I’ve mentioned this a couple times before, and a bit extensively in a recent post about Comparisonitis, but a few years ago, I went through a season where I felt I had to act like “more successful” authors in my genre on social media to sell more books.
Y’all, the devil is a complete liar.
During that season, not only did acting like others not pan out in the ways I hoped it would, but it constantly fed Comparisonitis and led to burnout in marketing.
2022 though… last year was a game-changer.
I first started testing out the Reels feature on Instagram at the end of 2021 to see if I liked using it, only posting once a week for a while. And I found that I absolutely love it. Making Reels provides me with an outlet to reach and build my audience in a way that hones my creativity AND that I wholeheartedly enjoy 90% of the time.
In years prior, the main way I used social media to market my books was by taking Bookstagram photos of books I had read, and making my own marketing pictures using Canva or other free graphic design apps. Though I managed to stay consistent with that method for a year or two, I felt burnt out doing so. Editing the images was tedious, and I felt that I had to make my photos look like everyone else’s, or fit them into a certain aesthetic in order for them to be effective.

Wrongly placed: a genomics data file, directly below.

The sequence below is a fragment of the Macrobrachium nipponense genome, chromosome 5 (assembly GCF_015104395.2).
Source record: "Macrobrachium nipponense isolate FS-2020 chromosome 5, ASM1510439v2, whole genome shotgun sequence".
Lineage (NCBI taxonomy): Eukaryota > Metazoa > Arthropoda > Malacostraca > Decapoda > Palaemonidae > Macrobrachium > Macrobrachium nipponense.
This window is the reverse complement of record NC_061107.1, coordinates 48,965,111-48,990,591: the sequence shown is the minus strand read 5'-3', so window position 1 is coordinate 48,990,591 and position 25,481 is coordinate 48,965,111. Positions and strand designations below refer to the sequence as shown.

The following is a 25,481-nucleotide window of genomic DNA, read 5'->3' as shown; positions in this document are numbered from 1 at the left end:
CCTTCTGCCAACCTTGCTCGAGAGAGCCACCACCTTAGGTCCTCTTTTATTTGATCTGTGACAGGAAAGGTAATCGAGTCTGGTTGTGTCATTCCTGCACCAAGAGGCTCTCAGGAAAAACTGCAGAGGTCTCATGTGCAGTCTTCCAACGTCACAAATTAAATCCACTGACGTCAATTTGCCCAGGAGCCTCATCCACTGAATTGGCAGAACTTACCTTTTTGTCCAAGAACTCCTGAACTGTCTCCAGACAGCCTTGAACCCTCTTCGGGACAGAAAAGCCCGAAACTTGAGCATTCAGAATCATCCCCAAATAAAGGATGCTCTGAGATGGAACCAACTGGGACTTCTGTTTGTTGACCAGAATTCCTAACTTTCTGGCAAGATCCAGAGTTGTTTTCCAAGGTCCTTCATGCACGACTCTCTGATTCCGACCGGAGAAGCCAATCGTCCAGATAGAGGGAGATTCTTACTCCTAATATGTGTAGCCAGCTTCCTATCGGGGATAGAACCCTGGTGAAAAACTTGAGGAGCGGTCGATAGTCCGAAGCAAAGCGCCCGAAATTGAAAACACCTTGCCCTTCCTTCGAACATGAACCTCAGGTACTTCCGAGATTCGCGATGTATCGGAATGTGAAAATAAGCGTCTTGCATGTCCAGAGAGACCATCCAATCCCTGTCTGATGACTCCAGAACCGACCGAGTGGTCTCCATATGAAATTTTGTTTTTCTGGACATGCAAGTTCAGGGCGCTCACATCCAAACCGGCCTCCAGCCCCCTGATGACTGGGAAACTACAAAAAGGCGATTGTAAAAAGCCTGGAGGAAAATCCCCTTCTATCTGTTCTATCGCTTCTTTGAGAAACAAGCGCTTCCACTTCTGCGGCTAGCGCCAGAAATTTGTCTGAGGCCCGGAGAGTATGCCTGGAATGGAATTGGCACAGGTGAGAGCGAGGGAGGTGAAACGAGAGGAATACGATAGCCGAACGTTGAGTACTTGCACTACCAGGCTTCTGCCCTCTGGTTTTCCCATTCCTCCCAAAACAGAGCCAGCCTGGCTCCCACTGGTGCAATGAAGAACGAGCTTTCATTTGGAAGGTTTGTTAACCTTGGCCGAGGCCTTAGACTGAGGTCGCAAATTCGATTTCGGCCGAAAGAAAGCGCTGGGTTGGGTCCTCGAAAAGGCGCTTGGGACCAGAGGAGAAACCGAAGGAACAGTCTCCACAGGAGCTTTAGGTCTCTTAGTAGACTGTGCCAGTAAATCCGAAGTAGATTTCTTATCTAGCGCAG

Last year, though I still posted images to market, they were few and far between compared to years past. Instead, I had a lot of fun batch-filming Reels on the weekend, where I could 1) be myself (even show my silly side) and 2) use a form a media that I actually like to use and want to get better at.